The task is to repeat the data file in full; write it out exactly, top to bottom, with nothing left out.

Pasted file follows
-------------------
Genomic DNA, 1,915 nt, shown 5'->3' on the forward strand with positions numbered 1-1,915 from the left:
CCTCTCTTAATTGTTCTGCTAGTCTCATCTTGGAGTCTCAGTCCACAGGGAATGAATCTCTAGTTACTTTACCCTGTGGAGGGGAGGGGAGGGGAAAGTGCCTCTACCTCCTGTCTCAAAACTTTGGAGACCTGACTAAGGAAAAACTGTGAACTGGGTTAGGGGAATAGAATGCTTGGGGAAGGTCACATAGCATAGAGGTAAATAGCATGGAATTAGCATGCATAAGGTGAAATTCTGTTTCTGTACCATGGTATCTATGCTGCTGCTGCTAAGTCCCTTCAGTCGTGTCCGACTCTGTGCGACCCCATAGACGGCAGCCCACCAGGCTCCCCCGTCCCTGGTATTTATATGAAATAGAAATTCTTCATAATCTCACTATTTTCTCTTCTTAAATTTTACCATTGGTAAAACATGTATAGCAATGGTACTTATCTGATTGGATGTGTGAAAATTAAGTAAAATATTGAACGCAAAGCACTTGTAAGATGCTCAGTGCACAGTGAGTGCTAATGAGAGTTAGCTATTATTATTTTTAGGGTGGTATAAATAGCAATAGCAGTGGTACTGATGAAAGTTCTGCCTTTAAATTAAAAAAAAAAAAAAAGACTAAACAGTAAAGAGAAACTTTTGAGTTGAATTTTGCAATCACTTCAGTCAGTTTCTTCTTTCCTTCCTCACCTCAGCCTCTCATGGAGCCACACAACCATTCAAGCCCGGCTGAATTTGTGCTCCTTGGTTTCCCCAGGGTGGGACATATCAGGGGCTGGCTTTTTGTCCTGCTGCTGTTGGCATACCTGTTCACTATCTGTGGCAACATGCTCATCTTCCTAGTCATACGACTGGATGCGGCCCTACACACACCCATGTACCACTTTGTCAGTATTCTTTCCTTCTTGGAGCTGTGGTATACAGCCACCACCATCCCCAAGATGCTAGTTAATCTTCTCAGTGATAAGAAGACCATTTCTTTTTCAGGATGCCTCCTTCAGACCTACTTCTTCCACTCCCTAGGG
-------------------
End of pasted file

Genomic DNA, 1,915 nt, shown 5'->3' on the forward strand with positions numbered 1-1,915 from the left:
CCTCTCTTAATTGTTCTGCTAGTCTCATCTTGGAGTCTCAGTCCACAGGGAATGAATCTCTAGTTACTTTACCCTGTGGAGGGGAGGGGAGGGGAAAGTGCCTCTACCTCCTGTCTCAAAACTTTGGAGACCTGACTAAGGAAAAACTGTGAACTGGGTTAGGGGAATAGAATGCTTGGGGAAGGTCACATAGCATAGAGGTAAATAGCATGGAATTAGCATGCATAAGGTGAAATTCTGTTTCTGTACCATGGTATCTATGCTGCTGCTGCTAAGTCCCTTCAGTCGTGTCCGACTCTGTGCGACCCCATAGACGGCAGCCCACCAGGCTCCCCCGTCCCTGGTATTTATATGAAATAGAAATTCTTCATAATCTCACTATTTTCTCTTCTTAAATTTTACCATTGGTAAAACATGTATAGCAATGGTACTTATCTGATTGGATGTGTGAAAATTAAGTAAAATATTGAACGCAAAGCACTTGTAAGATGCTCAGTGCACAGTGAGTGCTAATGAGAGTTAGCTATTATTATTTTTAGGGTGGTATAAATAGCAATAGCAGTGGTACTGATGAAAGTTCTGCCTTTAAATTAAAAAAAAAAAAAAAGACTAAACAGTAAAGAGAAACTTTTGAGTTGAATTTTGCAATCACTTCAGTCAGTTTCTTCTTTCCTTCCTCACCTCAGCCTCTCATGGAGCCACACAACCATTCAAGCCCGGCTGAATTTGTGCTCCTTGGTTTCCCCAGGGTGGGACATATCAGGGGCTGGCTTTTTGTCCTGCTGCTGTTGGCATACCTGTTCACTATCTGTGGCAACATGCTCATCTTCCTAGTCATACGACTGGATGCGGCCCTACACACACCCATGTACCACTTTGTCAGTATTCTTTCCTTCTTGGAGCTGTGGTATACAGCCACCACCATCCCCAAGATGCTAGTTAATCTTCTCAGTGATAAGAAGACCATTTCTTTTTCAGGATGCCTCCTTCAGACCTACTTCTTCCACTCCCTAGGG